The Cavs are defending the Warriors much like the Heat did, bringing their bigs out high to take the ball out of Curry’s hands on pick-and-rolls. They’ve also done a good job of locking and trailing on off-ball screens to keep both Curry and Klay Thompson from getting clean looks off the catch. That has put pressure on the other three Warriors on the floor to make plays and make shots.

Green coming up empty

Green can be a solid playmaker and has more range than Lee on his jumper, but has been ineffective offensively through the first three games, dealing with back pain since the middle of Game 2. He has shot 8-for-30, he has almost as many turnovers (6) as assists (8), and he’s lost confidence in his jumper, shooting 1-for-8 from 3-point range and passing up other open looks.

The Cavs don’t seem to mind leaving him open beyond the arc…

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According to SportVU, Green has shot 2-for-16 on passes from Curry in the series, not exactly Dirk Nowitzki on the pick-and-pop. And his 15 drives to the basket have produced just 12 points for the Warriors, and more turnovers (2) than assists (1) from Green himself.

So Warriors coach Steve Kerr had no choice but to dust off Lee in Game 3 on Tuesday. Lee played 2:47 in the second quarter and 10:30 in the fourth, and he made a big impact.

Lee’s first pick-and-roll with Curry resulted in a dunk (for Lee himself), even though his pass off the roll was deflected Timofey Mozgov. But he didn’t really get going until the fourth quarter.

Pivot and pass

On the first Curry/Lee pick-and-roll of the fourth quarter, Mozgov was out at the 3-point line to contain Curry …

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Curry gets rid of the ball quickly and (with Iman Shumpert out high to defend Thompson), and the Warriors have a three-on-two situation …

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James Jones slides into the paint to stop Lee, who pivots and finds Andre Iguodala wide open in the corner …

20150610_curry_lee_1-3 (more…)

Film Study: One-on-one with LeBron


VIDEO: Stu Jackson breaks down how the Warriors guarded LeBron James

OAKLAND — The Golden State Warriors went with the “Don’t let the other guys beat us” strategy in Game 1 of The Finals. And though it almost backfired, it ultimately helped them pick up a 108-100 overtime victory against the Cleveland Cavaliers on Thursday.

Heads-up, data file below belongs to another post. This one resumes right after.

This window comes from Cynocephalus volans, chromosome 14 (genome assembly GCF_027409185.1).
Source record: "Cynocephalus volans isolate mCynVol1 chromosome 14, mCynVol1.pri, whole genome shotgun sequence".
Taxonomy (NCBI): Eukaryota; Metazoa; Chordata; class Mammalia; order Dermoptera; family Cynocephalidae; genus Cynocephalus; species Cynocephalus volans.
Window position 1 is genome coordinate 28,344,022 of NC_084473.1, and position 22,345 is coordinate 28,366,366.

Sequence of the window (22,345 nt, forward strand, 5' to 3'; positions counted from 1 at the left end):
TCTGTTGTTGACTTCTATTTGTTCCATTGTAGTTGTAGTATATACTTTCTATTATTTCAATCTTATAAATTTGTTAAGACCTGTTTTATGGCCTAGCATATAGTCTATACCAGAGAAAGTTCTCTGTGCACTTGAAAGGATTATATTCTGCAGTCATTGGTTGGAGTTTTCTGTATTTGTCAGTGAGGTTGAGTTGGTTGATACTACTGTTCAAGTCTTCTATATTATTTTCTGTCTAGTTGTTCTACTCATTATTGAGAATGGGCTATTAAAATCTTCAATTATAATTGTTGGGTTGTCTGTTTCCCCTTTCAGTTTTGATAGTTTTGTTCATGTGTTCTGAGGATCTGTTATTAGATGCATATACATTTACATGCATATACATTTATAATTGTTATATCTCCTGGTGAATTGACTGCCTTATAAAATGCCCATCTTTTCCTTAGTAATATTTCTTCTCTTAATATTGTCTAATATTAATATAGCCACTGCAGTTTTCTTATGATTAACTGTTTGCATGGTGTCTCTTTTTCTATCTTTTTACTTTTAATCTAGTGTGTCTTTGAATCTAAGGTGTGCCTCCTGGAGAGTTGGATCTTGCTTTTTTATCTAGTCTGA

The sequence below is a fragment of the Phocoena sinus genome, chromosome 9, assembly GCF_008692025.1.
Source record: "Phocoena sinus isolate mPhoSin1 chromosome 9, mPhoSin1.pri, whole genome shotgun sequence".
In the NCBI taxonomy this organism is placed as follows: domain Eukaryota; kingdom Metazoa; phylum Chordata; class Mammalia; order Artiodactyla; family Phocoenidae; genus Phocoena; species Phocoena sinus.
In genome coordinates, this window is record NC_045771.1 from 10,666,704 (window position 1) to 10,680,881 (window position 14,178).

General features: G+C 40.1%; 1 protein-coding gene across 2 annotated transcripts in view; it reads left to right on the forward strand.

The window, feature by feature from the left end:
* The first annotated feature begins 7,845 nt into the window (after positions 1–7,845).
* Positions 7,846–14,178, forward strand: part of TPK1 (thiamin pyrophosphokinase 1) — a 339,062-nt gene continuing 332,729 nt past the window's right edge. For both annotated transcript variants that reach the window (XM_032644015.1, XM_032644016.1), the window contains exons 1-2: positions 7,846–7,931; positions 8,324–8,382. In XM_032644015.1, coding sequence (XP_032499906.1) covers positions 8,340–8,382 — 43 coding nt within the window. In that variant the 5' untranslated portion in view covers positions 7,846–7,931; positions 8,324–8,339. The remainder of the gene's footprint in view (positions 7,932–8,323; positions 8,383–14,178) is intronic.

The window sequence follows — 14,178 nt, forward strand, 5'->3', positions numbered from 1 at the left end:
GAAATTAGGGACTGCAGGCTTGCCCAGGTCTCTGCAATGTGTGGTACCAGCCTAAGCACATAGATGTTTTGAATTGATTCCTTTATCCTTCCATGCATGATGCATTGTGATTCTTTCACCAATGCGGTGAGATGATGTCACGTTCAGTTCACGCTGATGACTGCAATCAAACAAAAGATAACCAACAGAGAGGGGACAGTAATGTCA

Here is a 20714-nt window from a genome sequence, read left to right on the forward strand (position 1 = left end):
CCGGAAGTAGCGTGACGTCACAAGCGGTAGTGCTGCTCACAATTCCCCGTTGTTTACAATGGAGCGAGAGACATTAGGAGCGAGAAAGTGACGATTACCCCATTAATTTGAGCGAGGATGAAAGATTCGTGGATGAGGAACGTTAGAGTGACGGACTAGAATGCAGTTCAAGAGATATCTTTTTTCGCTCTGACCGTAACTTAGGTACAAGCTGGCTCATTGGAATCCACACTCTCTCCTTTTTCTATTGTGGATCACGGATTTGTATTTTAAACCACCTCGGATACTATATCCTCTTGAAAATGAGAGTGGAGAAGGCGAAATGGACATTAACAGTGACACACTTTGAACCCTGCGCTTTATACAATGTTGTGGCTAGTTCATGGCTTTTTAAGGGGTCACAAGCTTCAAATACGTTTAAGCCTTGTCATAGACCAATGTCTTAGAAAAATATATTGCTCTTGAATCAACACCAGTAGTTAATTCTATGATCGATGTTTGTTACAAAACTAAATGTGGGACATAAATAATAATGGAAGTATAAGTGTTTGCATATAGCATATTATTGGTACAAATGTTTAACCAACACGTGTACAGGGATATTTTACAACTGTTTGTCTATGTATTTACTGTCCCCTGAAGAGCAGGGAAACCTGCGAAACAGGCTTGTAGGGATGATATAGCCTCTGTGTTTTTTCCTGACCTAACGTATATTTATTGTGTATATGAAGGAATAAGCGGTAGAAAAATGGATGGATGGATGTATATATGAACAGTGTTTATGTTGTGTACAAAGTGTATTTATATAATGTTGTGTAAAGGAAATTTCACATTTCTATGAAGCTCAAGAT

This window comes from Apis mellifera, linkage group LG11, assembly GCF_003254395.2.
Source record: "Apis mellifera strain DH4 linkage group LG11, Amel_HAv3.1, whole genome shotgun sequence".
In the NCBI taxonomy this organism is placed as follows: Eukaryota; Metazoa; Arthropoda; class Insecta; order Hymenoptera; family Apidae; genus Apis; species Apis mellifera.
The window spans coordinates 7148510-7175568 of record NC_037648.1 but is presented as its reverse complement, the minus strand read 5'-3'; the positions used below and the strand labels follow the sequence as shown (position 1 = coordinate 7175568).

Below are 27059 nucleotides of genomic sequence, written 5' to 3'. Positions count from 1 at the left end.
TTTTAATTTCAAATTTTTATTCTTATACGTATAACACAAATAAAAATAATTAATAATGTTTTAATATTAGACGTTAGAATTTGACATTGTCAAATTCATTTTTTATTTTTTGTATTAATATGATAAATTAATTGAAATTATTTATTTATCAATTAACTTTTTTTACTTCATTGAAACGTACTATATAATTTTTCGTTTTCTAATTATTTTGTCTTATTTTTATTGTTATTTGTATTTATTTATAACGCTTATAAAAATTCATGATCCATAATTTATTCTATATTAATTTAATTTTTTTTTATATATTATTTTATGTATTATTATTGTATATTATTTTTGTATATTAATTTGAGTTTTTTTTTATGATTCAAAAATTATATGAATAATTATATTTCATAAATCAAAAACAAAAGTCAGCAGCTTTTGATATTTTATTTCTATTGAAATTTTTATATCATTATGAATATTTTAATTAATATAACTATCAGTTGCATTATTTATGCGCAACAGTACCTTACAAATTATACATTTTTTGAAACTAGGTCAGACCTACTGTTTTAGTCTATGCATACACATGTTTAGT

LeBron James scored 44 points, but J.R. Smith shot 3-for-13, Iman Shumpert shot 2-for-6, Tristan Thompson scored two points, James Jones could only get one shot off in 17 minutes, and Matthew Dellavedova didn’t take a single shot. All five of those guys went scoreless (in almost 78 combined minutes of playing time) after halftime.

It sounds weird, but James’ 44 points were good for Golden State, not just because it kept his supporting cast relatively quiet, but because those 44 points came on mostly tough shots. James’ true shooting percentage* in Game 1 was worse than that of the Warriors’ two leading scorers and his two primary defenders.

*True shooting percentage measures scoring efficiency. TS% = PTS / (2 * (FGA + (0.44 * FTA)))

Golden State’s defensive success — they held what was the postseason’s best offense to about a point per possession — was a combination of strategy and skill. (more…)

Who’s guarding the MVP?


VIDEO: Finals Media Availability: Stephen Curry

OAKLAND — When Game 1 of The Finals tips off on Thursday (9 p.m. ET, ABC), we’re going to quickly get an answer to a key question: Who’s guarding Stephen Curry?

Keeping the MVP contained and contested will be priority No. 1 for the Cavs, because when Curry gets going, the Warriors are tough to stop.

Kyrie Irving, of course, is the opposing point guard. According to SportVU, Irving defended Curry for 13 minutes over the teams’ two regular season meetings, more than every other Cav combined (9 minutes and 24 seconds). But Irving might not be Curry’s primary defender in The Finals.